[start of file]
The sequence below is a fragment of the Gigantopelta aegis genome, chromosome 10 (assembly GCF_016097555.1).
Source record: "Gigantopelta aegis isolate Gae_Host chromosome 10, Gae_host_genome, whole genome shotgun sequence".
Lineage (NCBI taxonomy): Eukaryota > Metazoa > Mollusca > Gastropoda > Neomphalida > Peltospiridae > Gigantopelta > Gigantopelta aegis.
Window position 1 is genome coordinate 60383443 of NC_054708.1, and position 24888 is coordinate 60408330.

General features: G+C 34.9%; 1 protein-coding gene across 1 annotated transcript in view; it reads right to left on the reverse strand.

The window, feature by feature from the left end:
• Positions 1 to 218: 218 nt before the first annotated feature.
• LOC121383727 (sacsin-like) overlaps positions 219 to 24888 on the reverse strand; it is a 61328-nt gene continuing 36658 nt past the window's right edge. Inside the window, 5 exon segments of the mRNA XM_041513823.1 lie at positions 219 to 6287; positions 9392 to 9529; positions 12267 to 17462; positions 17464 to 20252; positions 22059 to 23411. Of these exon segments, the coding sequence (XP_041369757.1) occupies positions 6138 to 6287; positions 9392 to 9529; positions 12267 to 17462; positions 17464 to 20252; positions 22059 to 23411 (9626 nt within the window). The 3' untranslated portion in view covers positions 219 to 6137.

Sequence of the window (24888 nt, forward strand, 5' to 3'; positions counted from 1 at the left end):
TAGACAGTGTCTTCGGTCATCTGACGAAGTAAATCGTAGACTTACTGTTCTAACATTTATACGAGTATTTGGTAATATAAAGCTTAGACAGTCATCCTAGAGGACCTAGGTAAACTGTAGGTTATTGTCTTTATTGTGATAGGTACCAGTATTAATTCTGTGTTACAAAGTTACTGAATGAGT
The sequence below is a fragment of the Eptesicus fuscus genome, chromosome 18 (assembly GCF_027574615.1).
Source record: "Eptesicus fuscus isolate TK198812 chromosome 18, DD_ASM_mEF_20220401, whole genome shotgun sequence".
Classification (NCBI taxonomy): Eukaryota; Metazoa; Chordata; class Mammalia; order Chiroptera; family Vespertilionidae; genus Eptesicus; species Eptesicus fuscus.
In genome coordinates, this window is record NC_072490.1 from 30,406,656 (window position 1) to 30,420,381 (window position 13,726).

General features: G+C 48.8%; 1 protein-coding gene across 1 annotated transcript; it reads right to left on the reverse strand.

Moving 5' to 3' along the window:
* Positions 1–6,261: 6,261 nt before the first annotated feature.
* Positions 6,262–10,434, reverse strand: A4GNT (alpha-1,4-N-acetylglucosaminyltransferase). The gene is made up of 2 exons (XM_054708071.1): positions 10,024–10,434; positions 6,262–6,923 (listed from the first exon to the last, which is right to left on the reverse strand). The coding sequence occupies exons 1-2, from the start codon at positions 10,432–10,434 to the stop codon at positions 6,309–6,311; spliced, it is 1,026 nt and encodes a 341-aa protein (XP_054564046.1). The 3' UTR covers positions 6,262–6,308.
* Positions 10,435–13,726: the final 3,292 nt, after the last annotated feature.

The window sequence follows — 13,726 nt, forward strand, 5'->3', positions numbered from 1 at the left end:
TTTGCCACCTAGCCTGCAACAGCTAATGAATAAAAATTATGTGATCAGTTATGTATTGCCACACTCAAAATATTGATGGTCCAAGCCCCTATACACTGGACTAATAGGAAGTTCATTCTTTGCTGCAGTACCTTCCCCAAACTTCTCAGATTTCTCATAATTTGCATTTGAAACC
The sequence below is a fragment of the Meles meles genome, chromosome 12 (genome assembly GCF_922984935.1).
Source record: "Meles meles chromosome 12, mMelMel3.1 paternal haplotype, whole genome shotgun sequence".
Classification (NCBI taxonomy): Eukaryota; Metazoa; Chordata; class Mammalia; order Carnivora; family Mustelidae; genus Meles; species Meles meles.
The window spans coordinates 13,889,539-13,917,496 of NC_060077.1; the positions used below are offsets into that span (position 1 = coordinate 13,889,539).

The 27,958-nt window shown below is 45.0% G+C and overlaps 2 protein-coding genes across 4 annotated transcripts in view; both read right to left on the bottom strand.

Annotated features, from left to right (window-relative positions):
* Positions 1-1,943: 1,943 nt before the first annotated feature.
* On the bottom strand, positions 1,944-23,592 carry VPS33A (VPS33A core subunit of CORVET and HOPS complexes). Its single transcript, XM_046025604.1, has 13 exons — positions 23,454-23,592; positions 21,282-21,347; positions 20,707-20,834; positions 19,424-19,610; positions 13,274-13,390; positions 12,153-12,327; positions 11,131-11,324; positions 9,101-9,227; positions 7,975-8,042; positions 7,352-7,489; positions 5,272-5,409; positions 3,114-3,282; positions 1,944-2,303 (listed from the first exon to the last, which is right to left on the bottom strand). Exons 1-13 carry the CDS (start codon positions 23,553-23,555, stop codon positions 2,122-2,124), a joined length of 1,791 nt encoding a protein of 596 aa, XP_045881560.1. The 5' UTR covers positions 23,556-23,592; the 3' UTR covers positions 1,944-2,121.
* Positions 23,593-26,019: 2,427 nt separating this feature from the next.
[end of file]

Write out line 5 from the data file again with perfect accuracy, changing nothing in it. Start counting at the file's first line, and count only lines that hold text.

General features: G+C 34.9%; 1 protein-coding gene across 1 annotated transcript in view; it reads right to left on the reverse strand.